Thousands march down Michigan Avenue in Detroit's Labor Day Parade

Unions represented by every color of the rainbow marched Monday in Detroit's Labor Day parade. It was truly a celebration of what has been a Michigan tradition -- the right to unionize. 

"The men and women of Michigan were the ones that really created the middle class by deciding that they were going to fight for safe working conditions, good wages," said Sen. Debbie Stabenow.

"Michigan has always been a focal point for labor, going all the way back to the 30's with the UAW sit-down strike," said John Duffy of MEA Local 1.

For public school teachers, it's also a great way to start a new school year.

"The school year starts tomorrow this is also a big launch for us - for all school teachers, for all educators throughout the state, just to say we're working together," Duffy said.

"It's about our students - we have children in these schools, in public schools, and we want the best possible future for them and the only way we're going to achieve that is to be unified," said Jeff Whittle of AFT Michigan.

It's not just teachers. The American Federation of State County and Municipal employees, or AFSCME, represents more than 50,000 members here in Michigan, working in every trade in every community from nurses to teachers to fire fighters to librarians.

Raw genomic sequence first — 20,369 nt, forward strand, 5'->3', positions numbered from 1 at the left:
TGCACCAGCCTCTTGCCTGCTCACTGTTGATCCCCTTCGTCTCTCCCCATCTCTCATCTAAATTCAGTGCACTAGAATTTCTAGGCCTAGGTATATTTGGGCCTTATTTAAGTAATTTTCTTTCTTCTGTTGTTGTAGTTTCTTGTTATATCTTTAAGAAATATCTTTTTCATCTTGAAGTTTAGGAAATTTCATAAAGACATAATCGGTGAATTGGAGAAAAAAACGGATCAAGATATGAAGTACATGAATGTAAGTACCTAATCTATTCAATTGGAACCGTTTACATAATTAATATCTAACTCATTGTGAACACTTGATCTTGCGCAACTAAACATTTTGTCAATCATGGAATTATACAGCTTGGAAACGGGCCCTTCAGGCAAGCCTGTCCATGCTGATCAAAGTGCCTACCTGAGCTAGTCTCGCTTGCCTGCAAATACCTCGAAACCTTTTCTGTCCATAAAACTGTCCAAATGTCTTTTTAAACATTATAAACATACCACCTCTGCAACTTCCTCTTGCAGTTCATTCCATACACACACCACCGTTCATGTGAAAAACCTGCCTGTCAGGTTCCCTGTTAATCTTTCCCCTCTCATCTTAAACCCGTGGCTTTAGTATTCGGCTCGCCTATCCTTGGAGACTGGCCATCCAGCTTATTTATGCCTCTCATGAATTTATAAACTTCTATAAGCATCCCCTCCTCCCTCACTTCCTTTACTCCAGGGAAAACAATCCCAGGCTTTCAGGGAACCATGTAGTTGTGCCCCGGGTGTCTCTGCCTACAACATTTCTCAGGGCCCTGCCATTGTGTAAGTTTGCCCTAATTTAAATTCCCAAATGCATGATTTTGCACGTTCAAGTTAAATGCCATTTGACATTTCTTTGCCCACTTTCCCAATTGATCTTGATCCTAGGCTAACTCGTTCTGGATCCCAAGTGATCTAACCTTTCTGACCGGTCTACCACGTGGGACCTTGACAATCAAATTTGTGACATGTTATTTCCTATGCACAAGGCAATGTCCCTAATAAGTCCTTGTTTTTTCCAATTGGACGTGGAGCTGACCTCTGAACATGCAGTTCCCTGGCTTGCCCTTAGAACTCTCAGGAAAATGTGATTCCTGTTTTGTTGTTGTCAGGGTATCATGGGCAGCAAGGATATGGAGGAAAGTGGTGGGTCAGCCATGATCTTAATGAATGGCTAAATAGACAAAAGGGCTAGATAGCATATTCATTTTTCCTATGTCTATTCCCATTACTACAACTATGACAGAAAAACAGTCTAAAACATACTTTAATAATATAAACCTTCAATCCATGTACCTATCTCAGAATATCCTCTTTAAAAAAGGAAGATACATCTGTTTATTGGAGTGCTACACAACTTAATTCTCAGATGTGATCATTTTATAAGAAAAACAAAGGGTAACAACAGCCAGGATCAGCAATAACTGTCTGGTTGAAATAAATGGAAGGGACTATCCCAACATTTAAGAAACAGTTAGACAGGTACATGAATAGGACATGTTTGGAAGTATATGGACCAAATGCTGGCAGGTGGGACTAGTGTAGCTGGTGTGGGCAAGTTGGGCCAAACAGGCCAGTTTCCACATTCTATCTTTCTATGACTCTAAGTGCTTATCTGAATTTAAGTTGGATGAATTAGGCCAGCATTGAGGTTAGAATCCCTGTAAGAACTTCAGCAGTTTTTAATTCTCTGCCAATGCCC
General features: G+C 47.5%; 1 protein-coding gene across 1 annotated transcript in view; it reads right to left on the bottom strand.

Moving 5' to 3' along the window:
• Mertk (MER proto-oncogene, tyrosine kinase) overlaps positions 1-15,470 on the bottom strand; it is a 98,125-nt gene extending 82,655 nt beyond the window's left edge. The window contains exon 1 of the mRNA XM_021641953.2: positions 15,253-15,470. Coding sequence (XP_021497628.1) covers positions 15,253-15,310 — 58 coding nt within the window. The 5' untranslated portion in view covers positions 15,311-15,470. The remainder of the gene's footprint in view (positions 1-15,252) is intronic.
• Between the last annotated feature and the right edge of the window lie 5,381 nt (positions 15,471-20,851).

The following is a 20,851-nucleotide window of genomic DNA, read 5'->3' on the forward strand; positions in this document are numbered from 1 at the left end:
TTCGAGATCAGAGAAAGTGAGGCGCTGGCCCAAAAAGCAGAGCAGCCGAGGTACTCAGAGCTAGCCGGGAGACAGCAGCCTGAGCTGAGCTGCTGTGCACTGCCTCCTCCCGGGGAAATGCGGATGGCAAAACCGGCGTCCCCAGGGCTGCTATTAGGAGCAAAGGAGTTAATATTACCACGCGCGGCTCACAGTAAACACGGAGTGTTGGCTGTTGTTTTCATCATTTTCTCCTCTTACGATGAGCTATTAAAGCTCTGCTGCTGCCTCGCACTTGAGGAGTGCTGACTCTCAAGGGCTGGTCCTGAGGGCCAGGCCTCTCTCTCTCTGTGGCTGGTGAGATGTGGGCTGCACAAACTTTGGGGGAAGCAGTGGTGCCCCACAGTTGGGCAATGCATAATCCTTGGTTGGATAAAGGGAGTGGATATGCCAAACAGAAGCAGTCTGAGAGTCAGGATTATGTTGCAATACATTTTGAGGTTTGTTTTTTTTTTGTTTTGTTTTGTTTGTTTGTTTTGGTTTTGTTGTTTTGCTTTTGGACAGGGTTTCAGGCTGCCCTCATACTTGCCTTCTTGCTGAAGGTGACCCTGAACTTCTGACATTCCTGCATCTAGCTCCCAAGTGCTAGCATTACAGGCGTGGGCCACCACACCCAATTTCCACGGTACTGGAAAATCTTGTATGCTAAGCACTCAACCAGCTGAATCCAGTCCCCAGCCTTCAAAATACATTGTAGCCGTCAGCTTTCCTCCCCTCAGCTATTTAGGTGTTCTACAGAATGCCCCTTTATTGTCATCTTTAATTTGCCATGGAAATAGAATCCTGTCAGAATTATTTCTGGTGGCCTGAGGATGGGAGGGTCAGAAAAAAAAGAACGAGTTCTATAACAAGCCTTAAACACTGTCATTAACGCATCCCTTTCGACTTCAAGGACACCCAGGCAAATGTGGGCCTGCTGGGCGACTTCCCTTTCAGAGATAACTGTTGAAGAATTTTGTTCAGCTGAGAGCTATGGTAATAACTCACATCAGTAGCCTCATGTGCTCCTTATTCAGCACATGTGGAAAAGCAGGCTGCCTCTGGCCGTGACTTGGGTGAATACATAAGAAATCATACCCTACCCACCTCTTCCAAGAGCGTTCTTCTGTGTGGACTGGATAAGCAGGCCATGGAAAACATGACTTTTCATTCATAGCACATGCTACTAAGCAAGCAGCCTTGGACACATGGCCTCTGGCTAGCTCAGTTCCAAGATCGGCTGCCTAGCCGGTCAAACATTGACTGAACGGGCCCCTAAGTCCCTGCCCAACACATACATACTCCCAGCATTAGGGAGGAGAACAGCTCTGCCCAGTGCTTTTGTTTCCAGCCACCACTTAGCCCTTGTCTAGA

"We may be under attack - people would like to see the labor movement disappear but that's not going to happen on our watch," said Lawrence Roehrig of AFSCME Countil 25.

Michigan may be a right to work state now, but it's the right to unionize, the accomplishments of organized labor on display and being celebrated Monday.

"Detroit exemplifies the middle class - the working men and women of this city - exemplify it," said Greg Scarborough of Local 614.

"These people work hard every day. The products and services they create are really what builds American pride and Detroit pride and Michigan pride so I'm always going to want to show solidarity with the labor movement," said Lt. Gov. Garlin Gilchrist.

"It shows where we come from and where we're trying to get to as union people," Tim Davenport of UAW Local 1700 said. "Only thing that's going to keep us going is get the right people in office, and keep having days like this so we can celebrate what we achieve."